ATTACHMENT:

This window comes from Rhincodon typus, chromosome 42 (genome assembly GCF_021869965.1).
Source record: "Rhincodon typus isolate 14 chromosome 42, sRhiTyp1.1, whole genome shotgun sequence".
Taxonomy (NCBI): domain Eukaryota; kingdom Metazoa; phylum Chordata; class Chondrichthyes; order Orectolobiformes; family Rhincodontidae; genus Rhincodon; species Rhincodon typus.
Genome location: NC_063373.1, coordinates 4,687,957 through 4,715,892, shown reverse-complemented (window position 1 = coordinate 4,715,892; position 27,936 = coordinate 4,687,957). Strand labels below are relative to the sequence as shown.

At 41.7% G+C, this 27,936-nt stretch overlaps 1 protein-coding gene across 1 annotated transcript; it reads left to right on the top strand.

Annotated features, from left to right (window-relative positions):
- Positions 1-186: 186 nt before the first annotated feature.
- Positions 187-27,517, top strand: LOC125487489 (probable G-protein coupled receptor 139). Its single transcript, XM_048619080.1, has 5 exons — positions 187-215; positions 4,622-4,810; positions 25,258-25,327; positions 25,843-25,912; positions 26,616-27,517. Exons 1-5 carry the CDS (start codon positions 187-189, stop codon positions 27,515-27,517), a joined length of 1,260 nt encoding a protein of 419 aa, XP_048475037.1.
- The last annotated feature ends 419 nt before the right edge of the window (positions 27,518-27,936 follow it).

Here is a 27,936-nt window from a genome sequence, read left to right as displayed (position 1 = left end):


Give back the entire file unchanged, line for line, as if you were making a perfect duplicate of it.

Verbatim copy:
This window comes from Rhincodon typus, chromosome 42 (genome assembly GCF_021869965.1).
Source record: "Rhincodon typus isolate 14 chromosome 42, sRhiTyp1.1, whole genome shotgun sequence".
Taxonomy (NCBI): domain Eukaryota; kingdom Metazoa; phylum Chordata; class Chondrichthyes; order Orectolobiformes; family Rhincodontidae; genus Rhincodon; species Rhincodon typus.
Genome location: NC_063373.1, coordinates 4,687,957 through 4,715,892, shown reverse-complemented (window position 1 = coordinate 4,715,892; position 27,936 = coordinate 4,687,957). Strand labels below are relative to the sequence as shown.

At 41.7% G+C, this 27,936-nt stretch overlaps 1 protein-coding gene across 1 annotated transcript; it reads left to right on the top strand.

Annotated features, from left to right (window-relative positions):
- Positions 1-186: 186 nt before the first annotated feature.
- Positions 187-27,517, top strand: LOC125487489 (probable G-protein coupled receptor 139). Its single transcript, XM_048619080.1, has 5 exons — positions 187-215; positions 4,622-4,810; positions 25,258-25,327; positions 25,843-25,912; positions 26,616-27,517. Exons 1-5 carry the CDS (start codon positions 187-189, stop codon positions 27,515-27,517), a joined length of 1,260 nt encoding a protein of 419 aa, XP_048475037.1.
- The last annotated feature ends 419 nt before the right edge of the window (positions 27,518-27,936 follow it).

Here is a 27,936-nt window from a genome sequence, read left to right as displayed (position 1 = left end):